According to the CNA report, attackers don't seem to have planned to deploy Dustman at the time they did, but appear to have triggered the data-wiping process as a last-ditch effort to hide forensic evidence after they made a series of mistakes that would have revealed their presence on the hacked network.

Sources who spoke with ZDNet on the condition of anonymity claimed the Bahrain company was compromised over the summer.

Saudi CNA officials, along with our sources, confirmed the point of entry was the company's VPN servers. The CNA report cites "remote execution vulnerabilities in a VPN appliance that was disclosed in July 2019" as the attackers' point of entry into Bapco's network

While officials didn't blame any specific appliance, they are most likely referring to a Devcore report published over the summer that disclosed remote execution bugs in a wealth of enterprise-grade VPN servers, such as those from Fortinet, Pulse Secure, and Palo Alto Networks.

Here is where our sources diverged. Some said hackers exploited a vulnerability in Pulse Secure servers, while others pointed the finger at Fortinet VPN servers.

A search with the BinaryEdge search engine shows that a part of the vpn.bapco.net network does, indeed, run on Fortinet VPN appliances. However, it may also be possible that Bapco ran Pulse Secure servers in the past, which it has taken down, in the meantime.

Either way, while our sources differed on the exact VPN server exploited in the attack, they did agree that this is where hackers broke in. According to the Saudi CNA report, hackers gained control over the VPN server, then escalated their access to the local domain controller.

We cite from the report:

The threat actor obtained domain admin and service accounts on the victim's network, which was used to run "DUSTMAN" malware on all of the victim's systems. The attacker utilized the anti-virus management console service account to distribute the malware across the network.
[...]
The threat actor accessed the victim's network and copied the malware and the remote execution tool "PSEXEC" into the anti-virus management console server, which was connected to all machines within the victim's network due to the nature of its functionality. Few minutes later, the attacker accessed the storage server of the victims and deleted all volumes manually.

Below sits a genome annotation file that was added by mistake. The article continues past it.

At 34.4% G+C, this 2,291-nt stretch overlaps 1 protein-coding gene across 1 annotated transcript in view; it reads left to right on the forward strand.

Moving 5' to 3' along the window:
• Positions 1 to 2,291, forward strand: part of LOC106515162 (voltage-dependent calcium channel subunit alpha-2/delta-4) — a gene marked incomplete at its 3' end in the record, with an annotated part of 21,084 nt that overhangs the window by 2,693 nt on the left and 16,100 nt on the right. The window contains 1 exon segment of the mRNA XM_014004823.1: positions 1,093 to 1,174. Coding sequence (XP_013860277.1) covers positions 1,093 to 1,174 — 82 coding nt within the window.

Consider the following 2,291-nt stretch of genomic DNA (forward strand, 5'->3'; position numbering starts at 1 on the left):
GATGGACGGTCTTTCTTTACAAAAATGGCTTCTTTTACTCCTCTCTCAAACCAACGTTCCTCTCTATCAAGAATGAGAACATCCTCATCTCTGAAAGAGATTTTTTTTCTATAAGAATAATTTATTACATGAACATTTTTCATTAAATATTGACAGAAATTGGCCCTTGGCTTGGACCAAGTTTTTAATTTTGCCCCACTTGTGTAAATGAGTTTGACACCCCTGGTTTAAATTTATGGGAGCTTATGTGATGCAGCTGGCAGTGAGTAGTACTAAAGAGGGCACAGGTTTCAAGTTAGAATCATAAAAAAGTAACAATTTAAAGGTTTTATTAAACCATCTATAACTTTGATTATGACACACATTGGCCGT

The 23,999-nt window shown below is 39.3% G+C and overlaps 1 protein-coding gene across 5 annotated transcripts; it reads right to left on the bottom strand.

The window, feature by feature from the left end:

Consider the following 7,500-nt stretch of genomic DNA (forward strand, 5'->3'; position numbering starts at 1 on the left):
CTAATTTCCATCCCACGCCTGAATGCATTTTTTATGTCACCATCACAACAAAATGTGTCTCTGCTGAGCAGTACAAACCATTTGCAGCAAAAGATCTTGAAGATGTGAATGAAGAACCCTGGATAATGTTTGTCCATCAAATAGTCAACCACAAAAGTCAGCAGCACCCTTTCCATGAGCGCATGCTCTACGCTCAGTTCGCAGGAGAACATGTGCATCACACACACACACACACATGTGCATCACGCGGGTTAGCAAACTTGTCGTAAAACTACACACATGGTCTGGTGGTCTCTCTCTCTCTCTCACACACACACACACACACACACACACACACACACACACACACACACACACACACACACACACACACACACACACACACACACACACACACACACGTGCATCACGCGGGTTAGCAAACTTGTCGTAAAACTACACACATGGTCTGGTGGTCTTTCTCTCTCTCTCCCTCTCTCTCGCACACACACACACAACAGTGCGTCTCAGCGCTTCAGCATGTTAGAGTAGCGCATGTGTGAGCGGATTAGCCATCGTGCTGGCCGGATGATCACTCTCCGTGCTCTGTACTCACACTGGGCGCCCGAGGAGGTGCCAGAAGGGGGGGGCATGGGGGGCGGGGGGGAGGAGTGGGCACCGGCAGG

The attackers then executed a set of commands on the anti-virus management control to distribute the malware to all connected machines, and through (PSEXEC) the malware executed and dropped (3) additional files, two drivers and the wiper. Most of the connected machines were wiped. 

Image:Saudi Arabia CNA

Successful attacks resulted in all wiped systems showing a Blue Screen of Death (BSOD) message.

Image: Saudi Arabia CNO

According to Saudi officials, there was a sense of urgency in the attacker's actions. The reason for the urgency is unknown.

"DUSTMAN malware was compiled, possibly on the threat actor infrastructure, few minutes before deploying it on the victim's network," Saudi CNA officials said. "This is inconsistent with known destructive attacks as they [are] usually tested before being deployed."

However, this haste and lack of testing had an impact on the success of the wiping operation, and the malware didn't run properly on some systems.

Saudi officials believe the attackers noticed the failed wipes as well, as they attempted to remove Dustman artifacts from these systems, and then wiped access logs on the VPN server, before leaving the company's network.

Bapco officials learned of the attack on the next day, on December 30, when employees came to work. They traced back the attack and identified the Dustman malware because some workstations were in sleep mode at the time of the attack.

When these systems were started, they tried to execute the malware, but the antivirus (disabled at the time of the original attack) detected and prevented the attack.

Dustman malware samples have leaked online

One of these malware samples was uploaded on Hybrid-Analysis, an online sandbox analysis environment, on the same day the attack was discovered.

The files eventually made their way this week on VirusTotal and Twitter.

Security experts who spoke with ZDNet could not link the attack to a specific Iranian state-sponsored group, citing a lack of full visibility in the attack.

For context, McAfee linked the Shamoon attacks to an Iranian hacking group known as APT33, while IBM linked ZeroCleare to two groups -- xHunt and APT34.

Despite repeated attempts, Bapco officials did not respond to a request for comment.

The Saudi CNA report also contains mitigation advice for companies active in the oil and gas field, which would represent a target for attacks with the Dustman malware. Following the recent escalation in US-Iranian political tensions, US oil and gas companies are most likely on the board as well.